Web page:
• Examples of the use of the fuel cell of the present invention include power supply for driving motor in automobile, ship, aircraft, etc., and power supply in communications terminal such as cellular phone.
  • The present invention will be described in connection with examples and comparative examples, but the present invention is not limited to the following examples.
  • <Measurement of activity of fuel side electrode>
  • A test piece was prepared each for three fuel side electrodes made of fine powder of cobalt metal, carbon having cobalt supported thereon and carbon having platinum supported thereon, respectively, and measured for activity.
  • The test piece of fuel side electrode made of a fine powder of cobalt (Co) was prepared by properly dispersing a mixture of a cobalt nanopowder (average particle diameter: 28 nm; specific surface area: 50 m2/g; produced by Junye Nano Material Co.) and an anion exchange resin in an organic solvent such as alcohol to prepare an ink, weighing out 1 µL of the ink thus obtained by a micropipette, dropping the ink onto a glassy carbon electrode, and the drying the ink.
  • The test piece of fuel side electrode made of a carbon having cobalt supported thereon (Co/C) was prepared by dipping an aqueous solution of cobalt nitrate in carbon (Vulcan XC-72; specific surface area: 250 m2/g), calcining the carbon in a reducing atmosphere to produce a powder, properly dispersing a mixture of the powder thus obtained and an anion exchange resin in an organic solvent such as alcohol to prepare an ink, weighing out 1 µL of the ink thus obtained by a micropipette, dropping the ink onto a glassy carbon electrode, and the drying the ink.
  • The test piece of carbon electrode having platinum supported thereon (Pt/C) was prepared by properly dispersing a mixture of a electrode catalyst for PEFC (TEC10V50E, produced by Tanaka Kikinzoku Kogyo Co., Ltd.) and an anion exchange resin in an organic solvent such as alcohol to prepare an ink, weighing out 1 µL of the ink thus obtained by a micropipette, dropping the ink onto a glassy carbon electrode, and the drying the ink.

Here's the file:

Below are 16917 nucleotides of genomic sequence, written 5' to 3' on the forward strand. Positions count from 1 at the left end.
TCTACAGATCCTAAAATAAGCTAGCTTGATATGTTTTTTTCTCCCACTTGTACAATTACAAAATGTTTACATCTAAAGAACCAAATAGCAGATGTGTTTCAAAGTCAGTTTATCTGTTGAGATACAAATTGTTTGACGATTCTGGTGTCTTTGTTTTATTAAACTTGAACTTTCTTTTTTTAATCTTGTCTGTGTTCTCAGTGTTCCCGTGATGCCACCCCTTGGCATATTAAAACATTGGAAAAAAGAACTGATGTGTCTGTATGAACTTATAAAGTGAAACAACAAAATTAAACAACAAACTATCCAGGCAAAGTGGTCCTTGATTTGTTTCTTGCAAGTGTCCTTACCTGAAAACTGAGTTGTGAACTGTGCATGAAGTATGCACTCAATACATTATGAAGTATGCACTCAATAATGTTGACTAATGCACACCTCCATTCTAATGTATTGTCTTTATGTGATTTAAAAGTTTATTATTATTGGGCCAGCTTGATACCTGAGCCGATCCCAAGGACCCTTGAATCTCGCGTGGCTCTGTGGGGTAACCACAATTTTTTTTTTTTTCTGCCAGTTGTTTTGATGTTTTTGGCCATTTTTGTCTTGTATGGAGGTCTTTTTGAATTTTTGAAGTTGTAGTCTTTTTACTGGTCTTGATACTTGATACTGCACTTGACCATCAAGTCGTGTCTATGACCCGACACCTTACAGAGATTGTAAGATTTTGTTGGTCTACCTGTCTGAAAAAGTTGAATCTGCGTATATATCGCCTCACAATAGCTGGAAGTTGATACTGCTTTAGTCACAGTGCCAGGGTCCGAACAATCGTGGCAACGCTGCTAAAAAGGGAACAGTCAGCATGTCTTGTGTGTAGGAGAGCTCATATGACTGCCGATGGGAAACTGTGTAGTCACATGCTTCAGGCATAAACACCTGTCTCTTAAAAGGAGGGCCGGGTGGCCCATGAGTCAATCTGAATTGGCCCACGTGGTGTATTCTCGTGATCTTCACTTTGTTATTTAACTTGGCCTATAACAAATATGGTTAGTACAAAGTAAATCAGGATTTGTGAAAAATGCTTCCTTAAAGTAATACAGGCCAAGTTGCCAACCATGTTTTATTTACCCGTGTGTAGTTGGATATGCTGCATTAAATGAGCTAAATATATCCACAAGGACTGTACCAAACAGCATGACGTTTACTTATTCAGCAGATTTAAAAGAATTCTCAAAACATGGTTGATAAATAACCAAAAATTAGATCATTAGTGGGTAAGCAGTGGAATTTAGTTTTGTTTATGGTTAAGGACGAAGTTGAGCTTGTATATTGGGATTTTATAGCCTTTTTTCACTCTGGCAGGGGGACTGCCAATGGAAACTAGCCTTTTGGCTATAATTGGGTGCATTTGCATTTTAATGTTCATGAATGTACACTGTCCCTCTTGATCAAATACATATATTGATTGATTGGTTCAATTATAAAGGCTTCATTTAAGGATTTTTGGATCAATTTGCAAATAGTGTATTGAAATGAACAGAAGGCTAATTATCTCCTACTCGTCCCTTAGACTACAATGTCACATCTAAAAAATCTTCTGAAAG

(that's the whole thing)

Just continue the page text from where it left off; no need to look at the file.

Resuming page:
• The activity of the fuel side electrode was measured by determining the oxidation potential of hydrazine by cyclic voltanmetry using a rotary disc electrode. In some detail, the aforementioned test piece of fuel side electrode was stabilized in a 1 N aqueous solution of KOH, and then dipped in a 1 N aqueous solution of KOH containing hydrated hydrazine in a proportion of 1 mol/L in which it was then measured for activity. As a counter electrode there was used a platinum wire and as a reference electrode there was used a silver-silver chloride electrode. The scanning range of activity measurement was from -1.2 to -1V for Co, from -1.2 to -0.8 V for Co/C and from -1.0 to -0.9 V for Pt/C (with respect to Ag/AgCl).
  • The results of activity measurement (cathodic sweep) are shown in FIG. 2.
  • As shown in FIG. 2, Co and Co/C showed a rise at a low potential and hence little voltage loss (overvoltage) as compared with Pt/C, which is ordinary as a catalyst for fuel side electrode. Further, a higher current was obtained at the same potential.
  • <Measurement of electricity generating performance of cell>
  • A cell unit of anion exchange membrane-electrode assembly was prepared each for three oxygen side electrodes, i.e., carbon having silver supported thereon, carbon having platinum supported thereon and carbon having nickel supported thereon using a fuel side electrode of fine powder of cobalt metal, and these cell units were then measured for electricity generating performance.
  • For the preparation of the anion exchange membrane-electrode assembly, a cobalt nanopowder (average particle diameter: 28 nm; specific surface area: 50 m2/g; produced by Junye Nano Material Co.) and an anionic exchange resin were mixed, the mixture thus obtained was properly dispersed in an organic solvent such as alcohol to prepare an ink, and the ink thus obtained was then directly spread over one surface of an anion exchange membrane to integrally form a fuel side electrode (Co) on the one surface. Subsequently, a carbon powder having 50% by weight of silver supported thereon obtained by impregnating carbon (Vulcan XC-72; specific surface area: 250 m2/g) with an aqueous solution of silver nitrate, and then calcining the carbon in a reducing atmosphere, a carbon powder having platinum supported thereon (electrode catalyst for PEFC; TEC10V50E, produced by Tanaka Kikinzoku Kogyo Co., Ltd.) or a carbon powder having 50% by weight of nickel powder supported thereon obtained by impregnating carbon with an aqueous solution of nickel nitrate (Vulcan XC-72), and then calcining the carbon in a reducing atmosphere and an anion exchange resin were mixed, the mixture thus obtained was properly dispersed in an organic solvent such as alcohol to prepare an ink, and the ink thus obtained was then directly spread over the other surface of the anion exchange membrane to integrally form an oxygen side electrode (Ag/C, Pt/C or Ni/C) on the other surface.
  • The amount of catalyst supported on the oxygen side electrode and the amount of catalyst incorporated in on the fuel side electrode in the anion exchange membrane-electrode assembly are as follows.